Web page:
I drove out to Luckenbach for the first time around 2003, shortly after acquiring my first camera. The old song performed by Waylon Jennings and Willie Nelson among others, was enough to inspire a thirty minute drive to get there. I was quite surprised to see a hundred people sitting around picnic tables drinking beer and listening to Texas roots music. I’m not sure what I expected to find but it turned out to be pure Americana with a Texas accent. Since that day I’ve made dozens of visits to Luckenbach and enjoyed every one.
Similar old venues dot the back roads in Central Texas with Austin acting as a hub. Some of the best musicians in the world live or work in Austin. Good music just overflows out into the country as players get together more or less informally.
The great thing about Luckenbach from a photographer’s perspective is having pretty much unlimited access to roam around and take pictures. It is a target rich environment you might say. During the warm months of the year free music is performed on the outdoor stage. If you want to take a picture of the band all you have to do is walk up to the stage and click. The only requirement is that you don’t become a pest for the audience or the performers.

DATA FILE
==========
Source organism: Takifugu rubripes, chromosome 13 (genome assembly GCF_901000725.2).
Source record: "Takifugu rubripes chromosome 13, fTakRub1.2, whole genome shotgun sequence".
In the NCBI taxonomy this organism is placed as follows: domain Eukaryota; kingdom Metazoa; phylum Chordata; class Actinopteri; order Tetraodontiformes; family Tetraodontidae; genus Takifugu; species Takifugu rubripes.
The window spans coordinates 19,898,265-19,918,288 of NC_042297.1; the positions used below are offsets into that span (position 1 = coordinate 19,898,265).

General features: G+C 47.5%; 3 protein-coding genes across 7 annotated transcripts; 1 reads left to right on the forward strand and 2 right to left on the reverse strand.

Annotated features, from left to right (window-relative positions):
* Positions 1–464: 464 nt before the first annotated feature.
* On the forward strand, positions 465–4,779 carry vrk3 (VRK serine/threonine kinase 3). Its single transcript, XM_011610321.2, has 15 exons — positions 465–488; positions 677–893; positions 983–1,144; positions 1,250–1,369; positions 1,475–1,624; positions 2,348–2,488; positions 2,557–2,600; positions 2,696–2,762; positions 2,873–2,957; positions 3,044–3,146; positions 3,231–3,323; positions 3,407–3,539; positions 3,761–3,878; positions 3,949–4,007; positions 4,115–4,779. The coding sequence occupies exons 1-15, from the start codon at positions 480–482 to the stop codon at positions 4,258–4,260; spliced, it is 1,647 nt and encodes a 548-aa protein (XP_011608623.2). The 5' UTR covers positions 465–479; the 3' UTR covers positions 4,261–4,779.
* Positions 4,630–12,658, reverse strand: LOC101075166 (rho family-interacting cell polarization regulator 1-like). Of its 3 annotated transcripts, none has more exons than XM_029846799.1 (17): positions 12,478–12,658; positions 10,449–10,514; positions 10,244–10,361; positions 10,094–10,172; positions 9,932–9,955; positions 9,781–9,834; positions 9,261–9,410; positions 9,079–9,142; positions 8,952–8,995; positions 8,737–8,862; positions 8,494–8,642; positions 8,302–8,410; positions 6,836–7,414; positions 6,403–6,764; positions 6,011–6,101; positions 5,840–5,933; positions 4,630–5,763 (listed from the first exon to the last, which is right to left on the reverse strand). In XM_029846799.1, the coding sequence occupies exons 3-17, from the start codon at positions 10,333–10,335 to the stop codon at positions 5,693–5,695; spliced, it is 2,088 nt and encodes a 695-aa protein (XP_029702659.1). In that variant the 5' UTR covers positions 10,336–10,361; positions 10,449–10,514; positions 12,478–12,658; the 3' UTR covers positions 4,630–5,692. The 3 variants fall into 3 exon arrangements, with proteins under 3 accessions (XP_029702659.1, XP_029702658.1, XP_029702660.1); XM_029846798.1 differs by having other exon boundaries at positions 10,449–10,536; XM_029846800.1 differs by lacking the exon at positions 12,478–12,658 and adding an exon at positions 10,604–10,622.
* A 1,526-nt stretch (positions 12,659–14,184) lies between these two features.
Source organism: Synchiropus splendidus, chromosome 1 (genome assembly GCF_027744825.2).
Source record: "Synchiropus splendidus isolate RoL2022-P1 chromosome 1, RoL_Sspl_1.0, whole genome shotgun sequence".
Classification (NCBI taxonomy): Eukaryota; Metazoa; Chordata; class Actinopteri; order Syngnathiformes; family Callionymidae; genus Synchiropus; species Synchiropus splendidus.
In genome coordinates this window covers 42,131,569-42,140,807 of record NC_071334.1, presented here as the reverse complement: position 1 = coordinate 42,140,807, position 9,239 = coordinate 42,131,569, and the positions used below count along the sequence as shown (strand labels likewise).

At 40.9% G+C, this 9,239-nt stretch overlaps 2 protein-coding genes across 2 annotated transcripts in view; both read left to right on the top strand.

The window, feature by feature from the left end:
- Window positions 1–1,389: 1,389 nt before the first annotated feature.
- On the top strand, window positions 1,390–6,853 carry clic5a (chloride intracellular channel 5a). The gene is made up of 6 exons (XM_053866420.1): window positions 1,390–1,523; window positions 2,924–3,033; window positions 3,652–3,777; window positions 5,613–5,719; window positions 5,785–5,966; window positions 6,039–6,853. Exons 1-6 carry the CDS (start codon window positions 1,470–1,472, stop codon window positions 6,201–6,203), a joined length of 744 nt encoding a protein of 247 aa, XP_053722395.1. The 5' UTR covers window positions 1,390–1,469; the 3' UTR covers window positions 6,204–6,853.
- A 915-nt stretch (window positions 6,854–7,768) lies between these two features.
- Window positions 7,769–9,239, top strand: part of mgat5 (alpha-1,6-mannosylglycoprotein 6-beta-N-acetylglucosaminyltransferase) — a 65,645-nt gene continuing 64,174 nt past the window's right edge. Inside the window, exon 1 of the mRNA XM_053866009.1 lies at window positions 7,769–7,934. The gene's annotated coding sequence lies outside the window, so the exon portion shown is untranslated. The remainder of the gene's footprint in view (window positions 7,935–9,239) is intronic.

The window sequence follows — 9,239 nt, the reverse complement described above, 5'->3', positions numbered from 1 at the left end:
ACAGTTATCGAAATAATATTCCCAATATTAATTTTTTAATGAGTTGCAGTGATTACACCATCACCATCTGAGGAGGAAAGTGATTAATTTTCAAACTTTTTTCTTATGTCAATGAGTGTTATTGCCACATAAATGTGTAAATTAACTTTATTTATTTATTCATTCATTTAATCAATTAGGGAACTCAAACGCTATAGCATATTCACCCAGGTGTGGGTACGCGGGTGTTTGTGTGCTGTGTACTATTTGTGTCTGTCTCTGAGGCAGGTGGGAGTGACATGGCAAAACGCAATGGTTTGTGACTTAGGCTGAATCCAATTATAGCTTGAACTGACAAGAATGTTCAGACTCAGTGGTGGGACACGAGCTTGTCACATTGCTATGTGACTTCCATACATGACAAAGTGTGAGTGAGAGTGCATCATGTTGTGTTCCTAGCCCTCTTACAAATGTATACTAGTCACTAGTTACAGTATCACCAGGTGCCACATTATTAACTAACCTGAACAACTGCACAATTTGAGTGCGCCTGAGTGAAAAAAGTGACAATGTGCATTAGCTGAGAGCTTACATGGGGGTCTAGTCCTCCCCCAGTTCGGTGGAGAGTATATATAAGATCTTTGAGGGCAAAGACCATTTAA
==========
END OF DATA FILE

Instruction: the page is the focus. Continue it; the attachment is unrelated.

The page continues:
Photographing the crowd is just as easy. Luckenbach attracts an eclectic mix of people. Tourists, well heeled bikers and Texas characters are regulars. I’ve never seen a group of people more laidback. There is never a serious argument to be heard. You can work the crowd with a camera as long as you follow a few simple rules. Most importantly everyone is there to relax and get away from the cares of the world. Don’t be too serious.
In some ways I feel as though just talking about Luckenbach causes it to change. Eventually it will be discovered in a major way and succumb to the pressures of commerce. At least more than it has so far. In the end kitsch may be the ultimate fate for Luckenbach but we can still hope for the best.